Pavel Brăila (b. 1971) lives in Chișinău. In 2001 he was Artist in Residence at KulturKontakt Austria. Brăila has received the Award of the region Nordrhein-Westfalen (Germany) for his film Definitively Unfinished at the International Short Film Festival Oberhausen. In 2002, his film Shoes for Europe was shown at documenta 11. In 2007, as an artist in residence at the “DAAD Artists in Berlin Program” Brăila presented the installation Barons’ Hill at the New National Gallery in Berlin.
Selected exhibitions: New Year’s Dissections, Eastwards Prospectus, Bucharest (2017, solo); documenta 14, Athens / Kassel (2017); Project 35: The Last Act, Garage Museum of Contemporary Art, Moscow (2015); Sights and Sounds: Romania, The Jewish Museum, New York (2014); Matters of Mehtod, tranzit.cz, Prague (2013); Faux Amis / An Ephemeral Video Library, Jeu de Paume, Paris (2011); Pavel Brăila, Chișinău-Brăila-Sibiu, Brukenthal National Museum, Sibiu (2010, solo); Source, Gallery Jan Dhaese, Ghent (2009, solo); A Pair of Left Shoes – Reality Check in Eastern Europe, Kunstmuseum Bochum, Bochum (2009); Want, Yvon Lambert Gallery, Paris (2008, solo); Pavel Brăila: Barons’ Hill, New National Gallery, Berlin (2007, solo); Time Code, MAMbo Bologna Modern Art Museum, Bologna (2007); Pavel Brăila, Galerie im Taxispalais, Innsbruck (2006, solo); Why Pictures Now, MUMOK Museum moderner Kunst Stiftung Ludwig, Vienna (2006); Do Not Interrupt Your Activities, Royal College of Art, London (2005); DELAY, Museum Boijmans Van Beuningen, Rotterdam (2004); Blood & Honey – Future’s in the Balkans, Essl Museum, Klosterneuburg (2003); documenta 11, Kassel (2002).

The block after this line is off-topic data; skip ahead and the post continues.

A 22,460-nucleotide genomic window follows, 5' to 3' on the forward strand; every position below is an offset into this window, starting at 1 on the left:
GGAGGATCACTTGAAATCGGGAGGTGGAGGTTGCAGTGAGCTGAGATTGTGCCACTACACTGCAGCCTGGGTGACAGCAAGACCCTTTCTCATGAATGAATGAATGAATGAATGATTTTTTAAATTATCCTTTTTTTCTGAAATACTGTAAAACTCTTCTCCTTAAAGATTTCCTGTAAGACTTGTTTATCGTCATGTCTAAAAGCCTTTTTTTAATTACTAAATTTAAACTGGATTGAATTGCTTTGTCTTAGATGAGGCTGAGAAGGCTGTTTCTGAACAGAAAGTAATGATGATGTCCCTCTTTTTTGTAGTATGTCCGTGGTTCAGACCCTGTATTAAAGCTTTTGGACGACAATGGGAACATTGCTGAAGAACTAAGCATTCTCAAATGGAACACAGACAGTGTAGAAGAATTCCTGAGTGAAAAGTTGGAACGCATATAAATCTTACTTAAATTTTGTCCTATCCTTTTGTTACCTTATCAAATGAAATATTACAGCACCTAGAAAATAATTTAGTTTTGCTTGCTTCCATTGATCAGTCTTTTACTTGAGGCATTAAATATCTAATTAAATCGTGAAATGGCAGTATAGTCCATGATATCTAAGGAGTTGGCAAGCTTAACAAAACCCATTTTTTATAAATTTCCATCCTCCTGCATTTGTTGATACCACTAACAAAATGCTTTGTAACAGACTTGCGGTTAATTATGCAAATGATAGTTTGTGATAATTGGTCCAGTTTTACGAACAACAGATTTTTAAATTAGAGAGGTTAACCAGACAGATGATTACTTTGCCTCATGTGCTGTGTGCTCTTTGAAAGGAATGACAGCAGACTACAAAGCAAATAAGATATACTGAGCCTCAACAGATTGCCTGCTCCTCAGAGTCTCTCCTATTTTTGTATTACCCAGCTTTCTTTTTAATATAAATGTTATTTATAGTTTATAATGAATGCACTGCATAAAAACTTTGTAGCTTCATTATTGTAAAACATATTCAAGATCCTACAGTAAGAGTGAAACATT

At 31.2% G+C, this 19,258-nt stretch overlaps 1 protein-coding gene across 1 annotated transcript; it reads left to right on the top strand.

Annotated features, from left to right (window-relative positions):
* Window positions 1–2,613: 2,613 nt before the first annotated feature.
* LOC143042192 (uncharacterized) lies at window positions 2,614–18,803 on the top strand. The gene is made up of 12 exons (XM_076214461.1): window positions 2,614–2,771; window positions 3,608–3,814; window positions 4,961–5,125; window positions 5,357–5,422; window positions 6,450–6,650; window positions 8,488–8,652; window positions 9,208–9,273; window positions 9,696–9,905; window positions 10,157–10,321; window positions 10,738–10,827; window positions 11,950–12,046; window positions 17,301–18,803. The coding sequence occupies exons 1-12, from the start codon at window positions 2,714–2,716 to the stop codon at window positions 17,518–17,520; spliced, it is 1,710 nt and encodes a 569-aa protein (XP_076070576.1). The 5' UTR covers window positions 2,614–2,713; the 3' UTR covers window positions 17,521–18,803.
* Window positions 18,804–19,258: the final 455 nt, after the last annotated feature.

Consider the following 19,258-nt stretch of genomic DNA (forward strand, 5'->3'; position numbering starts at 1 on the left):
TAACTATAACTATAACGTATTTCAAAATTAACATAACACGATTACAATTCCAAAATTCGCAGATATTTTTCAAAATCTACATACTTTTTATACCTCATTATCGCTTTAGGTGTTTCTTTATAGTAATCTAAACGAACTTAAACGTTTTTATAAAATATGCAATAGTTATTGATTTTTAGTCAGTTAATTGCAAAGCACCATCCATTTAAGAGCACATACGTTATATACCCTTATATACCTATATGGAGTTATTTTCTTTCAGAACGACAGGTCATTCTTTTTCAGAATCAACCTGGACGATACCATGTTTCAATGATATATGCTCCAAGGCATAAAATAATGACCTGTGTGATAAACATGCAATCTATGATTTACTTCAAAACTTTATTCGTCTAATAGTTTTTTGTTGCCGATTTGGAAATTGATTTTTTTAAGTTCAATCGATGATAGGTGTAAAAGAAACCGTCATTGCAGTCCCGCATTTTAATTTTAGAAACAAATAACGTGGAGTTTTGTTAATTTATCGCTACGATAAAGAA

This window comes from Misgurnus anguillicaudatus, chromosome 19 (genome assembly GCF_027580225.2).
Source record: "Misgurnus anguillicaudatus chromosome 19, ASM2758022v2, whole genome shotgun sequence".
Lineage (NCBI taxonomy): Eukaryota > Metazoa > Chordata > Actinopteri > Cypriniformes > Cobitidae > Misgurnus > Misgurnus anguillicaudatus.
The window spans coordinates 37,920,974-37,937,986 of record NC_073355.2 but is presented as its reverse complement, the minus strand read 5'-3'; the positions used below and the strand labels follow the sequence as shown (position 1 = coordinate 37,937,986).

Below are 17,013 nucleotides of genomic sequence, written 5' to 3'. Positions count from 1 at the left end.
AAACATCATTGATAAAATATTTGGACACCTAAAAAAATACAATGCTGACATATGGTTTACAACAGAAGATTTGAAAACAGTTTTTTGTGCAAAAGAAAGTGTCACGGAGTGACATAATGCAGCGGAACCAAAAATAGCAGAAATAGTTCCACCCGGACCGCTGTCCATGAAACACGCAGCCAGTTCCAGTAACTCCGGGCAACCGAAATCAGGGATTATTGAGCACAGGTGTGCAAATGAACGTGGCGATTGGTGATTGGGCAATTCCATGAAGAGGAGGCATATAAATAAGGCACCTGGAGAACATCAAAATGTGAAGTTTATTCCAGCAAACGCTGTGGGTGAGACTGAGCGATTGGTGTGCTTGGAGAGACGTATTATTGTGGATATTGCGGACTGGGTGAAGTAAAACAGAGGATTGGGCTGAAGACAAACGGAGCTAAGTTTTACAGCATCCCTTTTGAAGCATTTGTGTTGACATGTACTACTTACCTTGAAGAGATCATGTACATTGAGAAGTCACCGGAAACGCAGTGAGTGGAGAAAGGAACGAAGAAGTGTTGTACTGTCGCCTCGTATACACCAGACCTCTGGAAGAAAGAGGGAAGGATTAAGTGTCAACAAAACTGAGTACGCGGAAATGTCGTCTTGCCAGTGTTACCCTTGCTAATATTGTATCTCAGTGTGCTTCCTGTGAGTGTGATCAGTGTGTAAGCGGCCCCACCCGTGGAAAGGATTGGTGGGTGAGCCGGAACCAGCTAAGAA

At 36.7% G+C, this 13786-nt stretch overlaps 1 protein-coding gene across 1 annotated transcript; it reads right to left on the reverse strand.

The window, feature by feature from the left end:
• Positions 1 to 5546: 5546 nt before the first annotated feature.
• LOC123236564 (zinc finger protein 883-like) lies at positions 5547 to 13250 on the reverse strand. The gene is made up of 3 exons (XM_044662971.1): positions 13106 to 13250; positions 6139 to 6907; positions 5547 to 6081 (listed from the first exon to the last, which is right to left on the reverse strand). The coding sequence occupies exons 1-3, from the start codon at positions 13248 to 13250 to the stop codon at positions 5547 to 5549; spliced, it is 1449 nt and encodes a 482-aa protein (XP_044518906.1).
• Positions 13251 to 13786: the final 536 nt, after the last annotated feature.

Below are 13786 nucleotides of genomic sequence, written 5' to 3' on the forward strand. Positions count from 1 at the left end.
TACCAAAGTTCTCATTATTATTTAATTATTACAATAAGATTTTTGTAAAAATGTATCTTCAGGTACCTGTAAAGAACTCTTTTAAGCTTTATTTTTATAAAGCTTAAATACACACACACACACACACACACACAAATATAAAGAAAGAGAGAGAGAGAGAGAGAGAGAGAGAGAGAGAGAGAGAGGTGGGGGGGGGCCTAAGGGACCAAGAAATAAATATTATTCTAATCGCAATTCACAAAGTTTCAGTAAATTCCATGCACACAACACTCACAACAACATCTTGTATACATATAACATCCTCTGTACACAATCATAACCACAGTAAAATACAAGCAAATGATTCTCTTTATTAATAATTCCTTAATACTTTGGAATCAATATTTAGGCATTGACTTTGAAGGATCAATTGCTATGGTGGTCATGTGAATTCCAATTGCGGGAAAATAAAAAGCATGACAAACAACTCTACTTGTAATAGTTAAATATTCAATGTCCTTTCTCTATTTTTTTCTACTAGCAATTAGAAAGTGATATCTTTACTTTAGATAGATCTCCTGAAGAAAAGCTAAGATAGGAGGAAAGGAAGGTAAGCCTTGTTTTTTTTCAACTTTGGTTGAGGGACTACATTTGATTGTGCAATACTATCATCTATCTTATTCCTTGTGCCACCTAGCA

His reputation goes far beyond the borders of his country, the Republic of Moldova, both a former Soviet republic and former Romanian province still ignored by the art world. Pavel Brăila, who has been present on the contemporary world scene for the last fifteen years, practices an art that draws on the local socio-political customs and context, but also deals with questions of identity and the post-Soviet condition. He says his main artistic project is the way he lives his life daily and his works of art are only the by-products, the signs of his existence. Food is also an element that characterizes Pavel’s work and performance. He argued that he first wanted to be a cook, although it is his mother’s cooking that he presents at exhibitions and openings. A brilliant work of art can be perishable and, in the case of vegetable preserves in vinegar or brine, the very idea of a work’s conservation blithely overlaps with the idea of the ready-made. It’s as if the artist, a magician of relational preserves, found the way to do without a curator: the mother is still around to take care of the artist.